Open-angle Glaucoma: What Exactly Is It?

Open-angle glaucoma can lead to blindness if it is not treated in time. The real problem, however, is that it doesn’t always cause symptoms and can therefore go unnoticed for a long time.

Open Angle Glaucoma: What Exactly Is It?

Open-angle glaucoma is an eye disease that can lead to blindness. It causes damage to the optic nerve that leads to loss of vision in the field of vision. In addition, in many cases there is increased eye pressure.

Although there are both open-angle glaucoma and narrow-angle glaucoma, the former is the most common. Experts estimate that it accounts for 90% of the cases. This type of glaucoma is the second or fourth most common cause of blindness worldwide. The numbers vary by region.

Open-angle glaucoma is also known as primary or chronic glaucoma. It is a progressive disease that may not cause symptoms and therefore often goes unnoticed for a long time.

The possible causes of open-angle glaucoma

In most cases, open-angle glaucoma occurs when the drainage channels in the eye become blocked.  This leads to increased intraocular pressure and damage to the optic nerve.

The eye’s drainage system forms an angle from the iris to the cornea. From there it is connected to the outside world by canals. Open-angle glaucoma prevents fluid from flowing out of the eye properly because the ducts are either blocked or narrowed.

Since the fluid cannot drain outwards , the pressure in the eye increases, which damages the optic nerve.  This affects the patient’s vision.

In addition, some people’s optic nerves are more prone to increased intraocular pressure. Africans, for example, are at higher risk of developing this disease, as are people over the age of 60, especially those of Latin American origin, with a family history or those who suffer from diabetes.

Open angle glaucoma - person measures blood sugar level

The main symptoms

Open-angle glaucoma develops very slowly and often goes unnoticed for a long time.  In most cases, those affected only notice that something is wrong when they lose sight. At this point, however, the optic nerve is already severely damaged.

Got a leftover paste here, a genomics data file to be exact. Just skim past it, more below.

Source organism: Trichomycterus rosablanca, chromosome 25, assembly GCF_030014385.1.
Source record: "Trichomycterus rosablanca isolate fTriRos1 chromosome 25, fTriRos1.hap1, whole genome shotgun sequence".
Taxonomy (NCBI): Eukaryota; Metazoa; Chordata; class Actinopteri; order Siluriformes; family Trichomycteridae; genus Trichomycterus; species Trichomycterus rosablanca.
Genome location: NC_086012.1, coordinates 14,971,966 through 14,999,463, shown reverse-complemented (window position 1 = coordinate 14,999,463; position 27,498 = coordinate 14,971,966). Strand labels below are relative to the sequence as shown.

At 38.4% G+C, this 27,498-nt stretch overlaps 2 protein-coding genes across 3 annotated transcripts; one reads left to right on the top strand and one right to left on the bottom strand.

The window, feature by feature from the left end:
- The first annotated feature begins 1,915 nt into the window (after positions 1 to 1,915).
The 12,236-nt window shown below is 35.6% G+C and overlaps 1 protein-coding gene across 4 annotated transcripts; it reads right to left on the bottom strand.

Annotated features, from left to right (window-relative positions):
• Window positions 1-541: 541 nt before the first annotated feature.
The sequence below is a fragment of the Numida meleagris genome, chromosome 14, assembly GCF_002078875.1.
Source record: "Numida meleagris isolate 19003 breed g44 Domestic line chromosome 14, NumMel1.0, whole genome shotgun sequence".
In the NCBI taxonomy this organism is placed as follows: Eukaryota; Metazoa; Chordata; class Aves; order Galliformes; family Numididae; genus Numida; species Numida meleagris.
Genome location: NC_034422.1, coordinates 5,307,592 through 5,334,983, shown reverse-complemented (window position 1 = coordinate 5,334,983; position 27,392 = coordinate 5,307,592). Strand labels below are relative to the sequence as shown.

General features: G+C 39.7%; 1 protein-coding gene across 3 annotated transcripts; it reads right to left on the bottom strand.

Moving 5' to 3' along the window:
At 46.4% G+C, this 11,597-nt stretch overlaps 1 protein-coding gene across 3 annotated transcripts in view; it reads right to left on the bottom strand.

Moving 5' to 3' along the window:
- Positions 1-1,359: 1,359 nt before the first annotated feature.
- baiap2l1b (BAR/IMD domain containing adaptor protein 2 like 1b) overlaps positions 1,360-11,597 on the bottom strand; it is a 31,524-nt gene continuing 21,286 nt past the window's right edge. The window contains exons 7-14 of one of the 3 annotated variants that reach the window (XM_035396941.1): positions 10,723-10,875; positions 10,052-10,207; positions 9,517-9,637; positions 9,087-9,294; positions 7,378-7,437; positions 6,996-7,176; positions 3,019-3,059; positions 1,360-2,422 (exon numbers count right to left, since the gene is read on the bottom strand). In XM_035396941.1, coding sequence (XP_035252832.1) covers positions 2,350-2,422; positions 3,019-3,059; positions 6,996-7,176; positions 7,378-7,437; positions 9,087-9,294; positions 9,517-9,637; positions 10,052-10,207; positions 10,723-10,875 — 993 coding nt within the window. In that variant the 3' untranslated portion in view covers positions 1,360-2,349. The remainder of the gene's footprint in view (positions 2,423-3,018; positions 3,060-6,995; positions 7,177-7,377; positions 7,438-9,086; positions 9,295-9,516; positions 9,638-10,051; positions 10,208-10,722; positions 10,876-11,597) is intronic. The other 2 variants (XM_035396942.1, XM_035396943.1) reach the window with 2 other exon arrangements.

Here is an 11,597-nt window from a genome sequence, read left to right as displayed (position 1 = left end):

Those affected initially lose their peripheral or side vision. When the disease is very advanced, it also affects visual acuity. The disease is usually diagnosed during a routine examination.

How is open angle glaucoma diagnosed?

Open-angle glaucoma should ideally be detected early, before the damage to the optic nerve has progressed. Therefore, regular eye exams are recommended to get a timely diagnosis. If you belong to a risk group, you should get regular checkups.

Ideally, you should increase the frequency of check-ups as follows:

  • Before the age of 40.  One check-up every two to four years.
  • Between the ages of 40 and 54.  Once a year or once every three years.
  • Between 55 and 64 years.  Once a year or once every two years.
  • From the age of 65.  Once every six months or once a year.

Ophthalmologists can perform various tests to determine if a person has open-angle glaucoma. The most common testing procedures are as follows:

  • Tonometry. This test measures intraocular pressure, or intraocular pressure.
  • Ophthalmoscopy. The ophthalmologist can use it to look into the fundus and examine the optic nerve to identify possible damage.
  • Perimetry. A visual field test. Doctors can use it to determine if, and to what extent, open-angle glaucoma is affecting a patient’s vision.
  • Gonioscopy. It can be used to determine whether the angle between the iris and the cornea is open and wide or narrow and closed.
  • Pachymetry.  This test measures the thickness of the cornea of ​​the eye.

Ophthalmologists can either order and perform all of these tests or just some of them. However, you should know that open-angle glaucoma is not always easy to diagnose.

Treatment options

Open angle glaucoma - woman with one eye
Laser surgery is one of the current treatment options for open-angle glaucoma and other visual disorders.

Treatment for open angle glaucoma focuses on reducing pressure inside the eye. But there is no way to repair the damage to the optic nerve. This is why early diagnosis and treatment is so important.

There are three therapeutic strategies:

  • Drug treatment, usually in the form of eye drops. These ensure that the eyes produce less fluid or that fluid drainage is increased.
  • Laser treatment. This type of surgery helps the eyes to better drain fluids or to reduce fluid production in the eyes. It is an outpatient surgical procedure that usually helps lower pressure in the eye.
  • Conventional surgery. In this case, surgeons will redirect the fluid to correct a malfunction in the drainage system. In addition, the surgeons can also build new drainage channels.

Open-angle glaucoma is not always treated in the same way

The decision on the best treatment will depend on the condition of the optic nerve and the general health of the patient. Therefore, your ophthalmologist will talk to you about the advantages of each alternative and, depending on the individual case, recommend the most suitable method for you.

In addition, you should know that patients undergoing conventional or laser surgery may in many cases need to take medication later. Because the positive effects of the operation can wear off after a while.

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